A workable potential financial model for a solution to the problem of improving patient access to needed medications and pharmacy services would focus on providing more U.S. citizens with full or partial health insurance, without putting a lot of pressure on hospitals and healthcare providers. To balance the interest of patients and healthcare providers for the prices on medicines and pharmacist services, three methods of reducing the direct cost burden on patients have been proposed through recent research.5 

The first method is an “amortization of an expensive drug's costs over time."5 In this case, patients would be allowed to spread the costs for needed medicines and pharmacist services over some period of time that would allow them to accrue the benefits from the reduced downstream costs.

The second method represents a carve-out reinsurance model that is primarily applied to high-cost medical regimens. With the help of this method the challenge from high-priced drugs would be dealt with the help of traditional insurance benefits. Individual techniques for medication management would be allowed before a patient is in need for catastrophic care management.

The third method involves benefiting from declining copayment over some period of time with better patients’ adherence to therapy. The third model deals primarily with handling expenditures for high-cost drugs after the completion of a course treatment. 

Thus, the problem of patient access to needed medications and pharmacy services has been always relevant in the U.S. health care system, but exceedingly becomes even more urgent. Both patients and the health care system in the Unites States would benefit from applying all the three methods of spreading the burden of high costs for medicines and pharmacy services.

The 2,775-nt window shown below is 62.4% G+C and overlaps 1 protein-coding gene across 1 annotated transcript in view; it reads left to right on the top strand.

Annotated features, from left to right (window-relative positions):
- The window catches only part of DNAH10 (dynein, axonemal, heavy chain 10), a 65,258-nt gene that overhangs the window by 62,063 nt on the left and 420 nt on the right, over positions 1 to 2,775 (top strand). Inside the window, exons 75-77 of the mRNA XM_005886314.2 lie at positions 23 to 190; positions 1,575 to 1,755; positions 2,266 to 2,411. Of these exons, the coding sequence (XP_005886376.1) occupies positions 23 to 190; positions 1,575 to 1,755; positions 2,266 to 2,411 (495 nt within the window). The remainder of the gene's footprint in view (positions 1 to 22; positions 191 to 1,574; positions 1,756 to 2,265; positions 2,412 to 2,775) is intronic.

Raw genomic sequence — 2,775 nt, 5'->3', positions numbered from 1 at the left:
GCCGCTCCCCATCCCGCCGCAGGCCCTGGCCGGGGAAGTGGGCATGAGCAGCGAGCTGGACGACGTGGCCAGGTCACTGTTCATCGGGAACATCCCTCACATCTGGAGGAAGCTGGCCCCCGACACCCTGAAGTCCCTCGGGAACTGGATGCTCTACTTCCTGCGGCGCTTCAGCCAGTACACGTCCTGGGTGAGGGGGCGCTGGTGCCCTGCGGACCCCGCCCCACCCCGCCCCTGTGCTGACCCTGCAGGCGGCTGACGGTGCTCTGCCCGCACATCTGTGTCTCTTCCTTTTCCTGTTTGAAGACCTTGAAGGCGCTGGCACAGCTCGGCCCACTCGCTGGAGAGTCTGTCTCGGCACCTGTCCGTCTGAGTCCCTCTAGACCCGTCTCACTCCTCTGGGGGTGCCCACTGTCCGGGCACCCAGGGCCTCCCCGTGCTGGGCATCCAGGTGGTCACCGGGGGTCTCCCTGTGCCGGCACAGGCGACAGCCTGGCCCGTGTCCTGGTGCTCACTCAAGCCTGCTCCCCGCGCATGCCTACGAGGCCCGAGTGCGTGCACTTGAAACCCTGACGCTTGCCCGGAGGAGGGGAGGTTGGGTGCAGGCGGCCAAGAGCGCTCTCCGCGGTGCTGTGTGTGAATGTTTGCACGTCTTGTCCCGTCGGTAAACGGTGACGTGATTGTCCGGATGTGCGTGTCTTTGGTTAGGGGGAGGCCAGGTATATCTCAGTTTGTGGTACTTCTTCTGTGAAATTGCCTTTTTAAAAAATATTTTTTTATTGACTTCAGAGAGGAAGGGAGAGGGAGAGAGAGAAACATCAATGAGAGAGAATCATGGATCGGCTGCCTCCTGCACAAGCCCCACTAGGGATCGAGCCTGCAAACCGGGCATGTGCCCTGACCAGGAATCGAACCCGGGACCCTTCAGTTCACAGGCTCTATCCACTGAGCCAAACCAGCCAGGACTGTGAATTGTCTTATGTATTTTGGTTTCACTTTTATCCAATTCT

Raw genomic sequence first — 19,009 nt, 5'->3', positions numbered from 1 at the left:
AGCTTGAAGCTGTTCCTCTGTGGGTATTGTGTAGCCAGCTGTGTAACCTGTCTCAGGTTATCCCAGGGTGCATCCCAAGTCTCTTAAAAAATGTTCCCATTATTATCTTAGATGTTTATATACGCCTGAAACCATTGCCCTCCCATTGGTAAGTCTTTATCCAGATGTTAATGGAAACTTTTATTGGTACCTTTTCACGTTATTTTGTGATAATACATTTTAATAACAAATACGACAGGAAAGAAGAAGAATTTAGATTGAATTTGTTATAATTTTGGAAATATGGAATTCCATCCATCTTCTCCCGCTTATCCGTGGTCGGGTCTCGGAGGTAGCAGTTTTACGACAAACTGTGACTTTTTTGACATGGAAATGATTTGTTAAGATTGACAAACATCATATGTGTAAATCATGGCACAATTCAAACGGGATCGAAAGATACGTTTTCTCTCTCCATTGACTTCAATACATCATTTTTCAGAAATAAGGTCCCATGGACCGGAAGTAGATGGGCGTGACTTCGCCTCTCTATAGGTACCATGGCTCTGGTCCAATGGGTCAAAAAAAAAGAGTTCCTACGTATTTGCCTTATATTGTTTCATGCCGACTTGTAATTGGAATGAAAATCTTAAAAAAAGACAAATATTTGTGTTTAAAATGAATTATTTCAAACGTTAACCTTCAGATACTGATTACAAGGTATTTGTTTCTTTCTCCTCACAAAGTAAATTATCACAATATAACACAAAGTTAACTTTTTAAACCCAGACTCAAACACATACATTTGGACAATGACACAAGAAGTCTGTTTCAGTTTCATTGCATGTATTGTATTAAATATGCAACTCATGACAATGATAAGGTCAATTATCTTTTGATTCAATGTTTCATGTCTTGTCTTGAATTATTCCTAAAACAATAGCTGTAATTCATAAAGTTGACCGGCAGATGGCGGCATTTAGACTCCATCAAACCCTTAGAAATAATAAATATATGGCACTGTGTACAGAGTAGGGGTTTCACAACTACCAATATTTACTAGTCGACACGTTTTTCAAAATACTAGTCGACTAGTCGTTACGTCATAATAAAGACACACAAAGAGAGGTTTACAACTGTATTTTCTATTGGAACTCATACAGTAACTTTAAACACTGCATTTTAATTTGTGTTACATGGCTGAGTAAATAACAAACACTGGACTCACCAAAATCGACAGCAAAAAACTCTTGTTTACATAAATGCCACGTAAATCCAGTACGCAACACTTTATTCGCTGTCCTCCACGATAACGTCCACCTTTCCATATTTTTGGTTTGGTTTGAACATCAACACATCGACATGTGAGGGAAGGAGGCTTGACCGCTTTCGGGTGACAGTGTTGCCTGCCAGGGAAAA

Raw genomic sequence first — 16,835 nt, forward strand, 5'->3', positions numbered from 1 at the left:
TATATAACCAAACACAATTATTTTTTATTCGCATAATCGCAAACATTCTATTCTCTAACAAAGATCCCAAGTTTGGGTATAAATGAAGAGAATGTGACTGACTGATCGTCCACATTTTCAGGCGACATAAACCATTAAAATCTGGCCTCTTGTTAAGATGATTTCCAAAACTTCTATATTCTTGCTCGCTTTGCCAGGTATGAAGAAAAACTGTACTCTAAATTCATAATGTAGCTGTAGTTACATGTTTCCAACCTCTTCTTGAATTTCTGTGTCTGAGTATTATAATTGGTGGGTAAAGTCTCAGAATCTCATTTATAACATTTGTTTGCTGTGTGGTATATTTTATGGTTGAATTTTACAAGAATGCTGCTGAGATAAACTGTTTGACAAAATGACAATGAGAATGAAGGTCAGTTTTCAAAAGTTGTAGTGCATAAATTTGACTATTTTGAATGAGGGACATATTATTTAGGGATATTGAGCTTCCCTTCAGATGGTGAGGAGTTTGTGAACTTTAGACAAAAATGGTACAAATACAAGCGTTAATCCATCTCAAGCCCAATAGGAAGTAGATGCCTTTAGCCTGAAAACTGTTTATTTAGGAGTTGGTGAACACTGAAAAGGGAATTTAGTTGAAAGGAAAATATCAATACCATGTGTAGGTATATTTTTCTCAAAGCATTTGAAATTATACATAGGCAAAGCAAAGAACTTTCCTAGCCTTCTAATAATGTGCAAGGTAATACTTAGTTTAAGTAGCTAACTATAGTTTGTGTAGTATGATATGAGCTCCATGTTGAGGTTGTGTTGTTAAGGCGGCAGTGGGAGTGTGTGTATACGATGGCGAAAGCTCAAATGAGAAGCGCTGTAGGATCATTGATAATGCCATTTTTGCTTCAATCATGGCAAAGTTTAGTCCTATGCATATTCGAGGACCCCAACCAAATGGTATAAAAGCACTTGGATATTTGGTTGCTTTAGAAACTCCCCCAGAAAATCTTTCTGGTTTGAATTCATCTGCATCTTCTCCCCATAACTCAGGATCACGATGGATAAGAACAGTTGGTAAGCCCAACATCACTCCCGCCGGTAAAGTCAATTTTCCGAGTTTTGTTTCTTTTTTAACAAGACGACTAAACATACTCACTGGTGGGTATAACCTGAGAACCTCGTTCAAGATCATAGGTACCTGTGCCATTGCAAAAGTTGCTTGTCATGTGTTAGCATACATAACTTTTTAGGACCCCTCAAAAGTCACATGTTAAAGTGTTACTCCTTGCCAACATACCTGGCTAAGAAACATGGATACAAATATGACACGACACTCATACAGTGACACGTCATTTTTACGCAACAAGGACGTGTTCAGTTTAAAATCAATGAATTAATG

1. American Pharmacists Association. Pharmacy Principles for Health Care Reform. Accessed February 5, 2018.
  2. Osterberg, L., Blaschke, T. Adherence to medication. New England Journal of Medicine353(5), 487-497.
  3. Isasi, F., & Krofah, E. (2015). The expanding role of pharmacists in a transformed health care system. Washington, DC: National Governors Association Center for Best Practices.
  4. United Health Center for Health Reform & Modernization. The growth of specialty pharmacy: current trends and future opportunities. Published April 2014. Accessed February 23, 2018.
  5. Kleinke JD, McGee N. Breaking the Bank: Three Financing Models for Addressing the Drug Innovation Cost Crisis. American Health & Drug Benefits8(3), 118. Published May 2015. Accessed February 23, 2018.

Dr. Jasmine Facchetti, PharmD, B.A
Dr. Jasmine Facchetti, PharmD, B.A
Dr. Jasmine Facchetti is an Italian/Persian pharmacist born and raised in Marbella, Spain and currently living in Los Angeles. She studied Doctor of Pharmacy at Chapman University school of pharmacy after obtaining her B.A in Psychology from California State university. She fluently speaks Spanish, Italian, Persian, English with a goal of helping people live longer, better, healthier lives.